INTO THE RIDE #28
Our Short Wheel Base Family
by Randy Schlitter
Our family of short wheel base bikes includes a well- rounded selection. Based around three distinct frames styles, there is the Rocket with its spunky size sporting dual 20” wheels, the very refined and loved V-Rex, and our newest addition, fast pacing Force 5 in two versions, the LE and XP.
RANS started making short wheel base bikes in 1994 when the V-Rex entered production. As our first short wheelbase, the V-Rex honed our skills at addressing the problems and tributes associated with this configuration. Designs popular at the time featured fixed seat locations and moving booms.
A different approached was to give the seating a CG range (center of gravity). We got quite a bit of criticism how the bike would drastically change handling from one size rider to the next. Actual experience showed otherwise. The ease of seat adjustment, plus a longer wheelbase, was a hit with the riding public.
A longer wheelbase than other short wheelbase bikes of the time made the moving seat concept work.
Moving the seat also allowed above seat steering to become mainstay among short wheel base designs. Limitations imposed on a short wheel base designs by under the seat steering included wheelbase, increased aero drag, weight distribution, and seat height. Fixing the seat and moving the boom is typical of under seat steer, to allow the front wheel to be close enough to steer without extended tiller. You can make all the fun of the V-Rex Praying Hamster hands position you want, but by practice, it is a position most know only too well from driving a car. Above seat steering is the more practical, lighter, and less failure prone choice. NOTE: Some Rocket and V-Rex owners flip the riser around, so the curve points forward. This opens the cockpit, and extends the arms a bit. If you try this, be ready to re-cable the handlebars, since the stock cable on the bar itself are not long enough.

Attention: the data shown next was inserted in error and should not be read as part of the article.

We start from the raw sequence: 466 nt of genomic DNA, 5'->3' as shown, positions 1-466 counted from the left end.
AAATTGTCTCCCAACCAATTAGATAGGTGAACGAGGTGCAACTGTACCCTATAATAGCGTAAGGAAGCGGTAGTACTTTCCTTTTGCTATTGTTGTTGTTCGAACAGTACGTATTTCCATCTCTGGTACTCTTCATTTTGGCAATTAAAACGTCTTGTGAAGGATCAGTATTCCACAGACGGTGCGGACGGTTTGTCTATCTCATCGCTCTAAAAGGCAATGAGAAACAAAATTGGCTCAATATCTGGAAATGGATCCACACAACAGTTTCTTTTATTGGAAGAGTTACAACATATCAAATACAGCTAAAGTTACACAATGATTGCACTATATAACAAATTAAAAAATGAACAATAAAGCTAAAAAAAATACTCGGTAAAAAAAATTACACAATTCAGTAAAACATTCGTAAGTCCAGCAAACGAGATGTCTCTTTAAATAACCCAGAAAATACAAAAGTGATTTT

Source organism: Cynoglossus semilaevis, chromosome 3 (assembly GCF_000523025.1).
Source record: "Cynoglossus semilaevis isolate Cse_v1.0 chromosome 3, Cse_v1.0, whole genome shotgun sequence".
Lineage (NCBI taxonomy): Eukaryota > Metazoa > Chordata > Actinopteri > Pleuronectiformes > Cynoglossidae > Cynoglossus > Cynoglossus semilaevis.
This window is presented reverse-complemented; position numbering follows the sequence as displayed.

We had tremendous help creating the V-Rex; it was a product of several minds pooling together, and my brother John’s overwhelming enthusiasm for short wheel based bents. One of those minds belongs to Mark Colliton, then an avid RANS rider and fan. Mark practically twisted our arm to make the V-Rex by sending us his artist rendering of a mutated Stratus. The drawing showed the main triangle section of a Stratus with the front triangle removed, and a head tube placed about 13” back from the cranks. It was clever; according to Mark all we had to do was take part of a Stratus frame, plug in a head-tube here, and viola! You would have a dandy short wheel base. As they say, the rest is history, but actually, we drafted a design based around the concept, rather than slicing up a Stratus.
John and Mark are still fully immersed in recumbent design working at Bacchetta. I believe Mark is still a closet fan of RANS. This is based on reports of a man looking a lot like Mark riding a V-Rex at night in Southwestern Florida near the Bacchetta head quarters, singing softly as he passes “zoom, zoom, zoom”.
At the time Mark was fanning his art work in front of us I was busy drafting up what would become our second intro into the short wheel base world, the Rocket. Putting the Rocket on the back burner to develop the V-Rex only made it a better bike.
Beginning life as a MIG welded square tube frame with a price that busted paradigms. Embodied in the Rocket was all the same design ideas proved out on the V-Rex, the most outstanding aspect was the 20×20 wheel combo. It set the bike apart from the others, and still does.